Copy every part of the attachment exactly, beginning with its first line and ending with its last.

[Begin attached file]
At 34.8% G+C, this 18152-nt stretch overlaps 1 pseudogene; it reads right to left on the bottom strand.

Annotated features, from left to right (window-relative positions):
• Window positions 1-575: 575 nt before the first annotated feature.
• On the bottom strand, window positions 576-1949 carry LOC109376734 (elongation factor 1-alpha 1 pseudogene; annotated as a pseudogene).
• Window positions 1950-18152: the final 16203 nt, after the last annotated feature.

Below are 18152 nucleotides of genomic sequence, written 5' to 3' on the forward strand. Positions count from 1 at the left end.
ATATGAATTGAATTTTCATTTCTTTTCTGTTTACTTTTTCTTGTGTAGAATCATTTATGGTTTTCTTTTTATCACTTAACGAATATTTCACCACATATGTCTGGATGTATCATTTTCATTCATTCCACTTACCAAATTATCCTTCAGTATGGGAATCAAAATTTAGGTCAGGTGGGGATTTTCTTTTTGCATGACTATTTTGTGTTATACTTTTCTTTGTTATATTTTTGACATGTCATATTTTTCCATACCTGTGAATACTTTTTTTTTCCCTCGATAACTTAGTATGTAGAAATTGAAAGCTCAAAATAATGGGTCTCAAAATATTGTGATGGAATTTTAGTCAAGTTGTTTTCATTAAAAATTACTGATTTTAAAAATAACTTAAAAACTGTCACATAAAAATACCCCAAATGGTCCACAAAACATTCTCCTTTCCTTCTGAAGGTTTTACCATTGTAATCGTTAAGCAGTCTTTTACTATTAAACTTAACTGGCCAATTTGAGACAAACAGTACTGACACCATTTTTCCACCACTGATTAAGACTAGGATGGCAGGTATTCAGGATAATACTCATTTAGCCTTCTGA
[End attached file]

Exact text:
At 34.8% G+C, this 18152-nt stretch overlaps 1 pseudogene; it reads right to left on the bottom strand.

Annotated features, from left to right (window-relative positions):
• Window positions 1-575: 575 nt before the first annotated feature.
• On the bottom strand, window positions 576-1949 carry LOC109376734 (elongation factor 1-alpha 1 pseudogene; annotated as a pseudogene).
• Window positions 1950-18152: the final 16203 nt, after the last annotated feature.

Below are 18152 nucleotides of genomic sequence, written 5' to 3' on the forward strand. Positions count from 1 at the left end.
ATATGAATTGAATTTTCATTTCTTTTCTGTTTACTTTTTCTTGTGTAGAATCATTTATGGTTTTCTTTTTATCACTTAACGAATATTTCACCACATATGTCTGGATGTATCATTTTCATTCATTCCACTTACCAAATTATCCTTCAGTATGGGAATCAAAATTTAGGTCAGGTGGGGATTTTCTTTTTGCATGACTATTTTGTGTTATACTTTTCTTTGTTATATTTTTGACATGTCATATTTTTCCATACCTGTGAATACTTTTTTTTTCCCTCGATAACTTAGTATGTAGAAATTGAAAGCTCAAAATAATGGGTCTCAAAATATTGTGATGGAATTTTAGTCAAGTTGTTTTCATTAAAAATTACTGATTTTAAAAATAACTTAAAAACTGTCACATAAAAATACCCCAAATGGTCCACAAAACATTCTCCTTTCCTTCTGAAGGTTTTACCATTGTAATCGTTAAGCAGTCTTTTACTATTAAACTTAACTGGCCAATTTGAGACAAACAGTACTGACACCATTTTTCCACCACTGATTAAGACTAGGATGGCAGGTATTCAGGATAATACTCATTTAGCCTTCTGA